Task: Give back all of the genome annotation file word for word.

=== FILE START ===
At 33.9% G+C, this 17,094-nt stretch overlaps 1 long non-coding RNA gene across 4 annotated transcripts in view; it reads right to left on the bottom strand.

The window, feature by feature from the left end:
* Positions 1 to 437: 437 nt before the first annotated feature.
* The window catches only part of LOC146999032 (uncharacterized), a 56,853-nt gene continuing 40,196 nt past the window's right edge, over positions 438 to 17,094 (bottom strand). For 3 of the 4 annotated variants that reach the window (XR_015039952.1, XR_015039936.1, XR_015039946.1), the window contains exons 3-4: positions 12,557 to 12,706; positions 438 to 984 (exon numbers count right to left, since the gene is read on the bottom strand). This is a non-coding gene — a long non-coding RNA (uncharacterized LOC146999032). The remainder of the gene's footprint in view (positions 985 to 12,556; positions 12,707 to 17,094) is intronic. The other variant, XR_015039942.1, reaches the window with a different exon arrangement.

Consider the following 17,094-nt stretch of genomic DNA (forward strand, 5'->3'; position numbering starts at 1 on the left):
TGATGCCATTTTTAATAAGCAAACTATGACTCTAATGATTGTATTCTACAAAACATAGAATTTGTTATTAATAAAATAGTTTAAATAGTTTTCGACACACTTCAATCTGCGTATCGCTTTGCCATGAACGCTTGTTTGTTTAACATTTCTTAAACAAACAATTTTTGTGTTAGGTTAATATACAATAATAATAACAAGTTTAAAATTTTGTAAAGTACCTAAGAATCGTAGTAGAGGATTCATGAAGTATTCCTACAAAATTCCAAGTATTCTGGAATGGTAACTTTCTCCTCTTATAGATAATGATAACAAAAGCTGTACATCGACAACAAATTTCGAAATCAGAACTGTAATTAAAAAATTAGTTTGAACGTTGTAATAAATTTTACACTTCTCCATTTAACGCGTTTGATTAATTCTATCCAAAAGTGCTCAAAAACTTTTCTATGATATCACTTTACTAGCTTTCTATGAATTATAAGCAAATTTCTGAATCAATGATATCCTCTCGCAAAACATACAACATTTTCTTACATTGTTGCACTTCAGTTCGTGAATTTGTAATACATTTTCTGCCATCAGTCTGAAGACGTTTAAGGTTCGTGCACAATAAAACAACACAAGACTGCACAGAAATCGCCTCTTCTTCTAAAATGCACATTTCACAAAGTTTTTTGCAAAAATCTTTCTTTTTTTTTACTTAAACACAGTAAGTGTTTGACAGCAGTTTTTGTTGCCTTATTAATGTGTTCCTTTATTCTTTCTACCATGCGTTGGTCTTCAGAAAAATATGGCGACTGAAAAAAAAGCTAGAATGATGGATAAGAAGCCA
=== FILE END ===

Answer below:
At 33.9% G+C, this 17,094-nt stretch overlaps 1 long non-coding RNA gene across 4 annotated transcripts in view; it reads right to left on the bottom strand.

The window, feature by feature from the left end:
* Positions 1 to 437: 437 nt before the first annotated feature.
* The window catches only part of LOC146999032 (uncharacterized), a 56,853-nt gene continuing 40,196 nt past the window's right edge, over positions 438 to 17,094 (bottom strand). For 3 of the 4 annotated variants that reach the window (XR_015039952.1, XR_015039936.1, XR_015039946.1), the window contains exons 3-4: positions 12,557 to 12,706; positions 438 to 984 (exon numbers count right to left, since the gene is read on the bottom strand). This is a non-coding gene — a long non-coding RNA (uncharacterized LOC146999032). The remainder of the gene's footprint in view (positions 985 to 12,556; positions 12,707 to 17,094) is intronic. The other variant, XR_015039942.1, reaches the window with a different exon arrangement.

Consider the following 17,094-nt stretch of genomic DNA (forward strand, 5'->3'; position numbering starts at 1 on the left):
TGATGCCATTTTTAATAAGCAAACTATGACTCTAATGATTGTATTCTACAAAACATAGAATTTGTTATTAATAAAATAGTTTAAATAGTTTTCGACACACTTCAATCTGCGTATCGCTTTGCCATGAACGCTTGTTTGTTTAACATTTCTTAAACAAACAATTTTTGTGTTAGGTTAATATACAATAATAATAACAAGTTTAAAATTTTGTAAAGTACCTAAGAATCGTAGTAGAGGATTCATGAAGTATTCCTACAAAATTCCAAGTATTCTGGAATGGTAACTTTCTCCTCTTATAGATAATGATAACAAAAGCTGTACATCGACAACAAATTTCGAAATCAGAACTGTAATTAAAAAATTAGTTTGAACGTTGTAATAAATTTTACACTTCTCCATTTAACGCGTTTGATTAATTCTATCCAAAAGTGCTCAAAAACTTTTCTATGATATCACTTTACTAGCTTTCTATGAATTATAAGCAAATTTCTGAATCAATGATATCCTCTCGCAAAACATACAACATTTTCTTACATTGTTGCACTTCAGTTCGTGAATTTGTAATACATTTTCTGCCATCAGTCTGAAGACGTTTAAGGTTCGTGCACAATAAAACAACACAAGACTGCACAGAAATCGCCTCTTCTTCTAAAATGCACATTTCACAAAGTTTTTTGCAAAAATCTTTCTTTTTTTTTACTTAAACACAGTAAGTGTTTGACAGCAGTTTTTGTTGCCTTATTAATGTGTTCCTTTATTCTTTCTACCATGCGTTGGTCTTCAGAAAAATATGGCGACTGAAAAAAAAGCTAGAATGATGGATAAGAAGCCA